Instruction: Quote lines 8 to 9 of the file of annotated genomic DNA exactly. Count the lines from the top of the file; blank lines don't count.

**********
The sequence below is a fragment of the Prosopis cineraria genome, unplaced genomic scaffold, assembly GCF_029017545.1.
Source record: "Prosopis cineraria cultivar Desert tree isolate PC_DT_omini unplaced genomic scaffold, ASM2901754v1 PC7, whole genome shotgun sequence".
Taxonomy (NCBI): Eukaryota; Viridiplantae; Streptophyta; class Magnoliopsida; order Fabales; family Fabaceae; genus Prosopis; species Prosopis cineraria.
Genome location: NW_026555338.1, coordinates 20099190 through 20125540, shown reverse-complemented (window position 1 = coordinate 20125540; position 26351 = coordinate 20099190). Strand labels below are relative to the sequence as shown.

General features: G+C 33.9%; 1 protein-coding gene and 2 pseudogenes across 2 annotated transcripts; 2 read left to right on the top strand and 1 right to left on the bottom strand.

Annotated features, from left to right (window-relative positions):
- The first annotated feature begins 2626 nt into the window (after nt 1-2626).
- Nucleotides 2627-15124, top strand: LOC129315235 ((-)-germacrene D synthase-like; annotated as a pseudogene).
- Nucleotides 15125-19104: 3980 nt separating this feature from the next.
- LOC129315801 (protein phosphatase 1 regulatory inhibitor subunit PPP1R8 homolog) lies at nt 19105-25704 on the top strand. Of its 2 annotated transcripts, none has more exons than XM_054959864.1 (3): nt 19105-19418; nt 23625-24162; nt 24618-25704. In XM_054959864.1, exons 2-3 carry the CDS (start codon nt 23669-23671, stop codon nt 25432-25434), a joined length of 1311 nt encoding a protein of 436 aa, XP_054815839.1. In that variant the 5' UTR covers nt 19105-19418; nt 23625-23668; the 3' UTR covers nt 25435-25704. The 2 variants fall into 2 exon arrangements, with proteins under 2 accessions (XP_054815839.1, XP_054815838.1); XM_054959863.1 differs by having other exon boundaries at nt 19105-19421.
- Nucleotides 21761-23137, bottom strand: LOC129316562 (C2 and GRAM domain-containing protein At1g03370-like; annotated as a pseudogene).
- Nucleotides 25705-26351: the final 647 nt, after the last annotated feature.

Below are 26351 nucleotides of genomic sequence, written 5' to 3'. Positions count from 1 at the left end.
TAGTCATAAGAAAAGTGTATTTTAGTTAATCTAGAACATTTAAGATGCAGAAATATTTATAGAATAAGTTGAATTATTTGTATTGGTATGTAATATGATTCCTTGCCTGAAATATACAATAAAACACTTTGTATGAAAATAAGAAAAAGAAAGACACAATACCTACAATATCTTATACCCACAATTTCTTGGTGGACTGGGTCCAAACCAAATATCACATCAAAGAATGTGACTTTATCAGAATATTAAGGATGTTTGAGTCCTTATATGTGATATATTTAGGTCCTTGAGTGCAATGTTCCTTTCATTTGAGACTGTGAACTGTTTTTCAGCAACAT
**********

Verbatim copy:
- Nucleotides 2627-15124, top strand: LOC129315235 ((-)-germacrene D synthase-like; annotated as a pseudogene).
- Nucleotides 15125-19104: 3980 nt separating this feature from the next.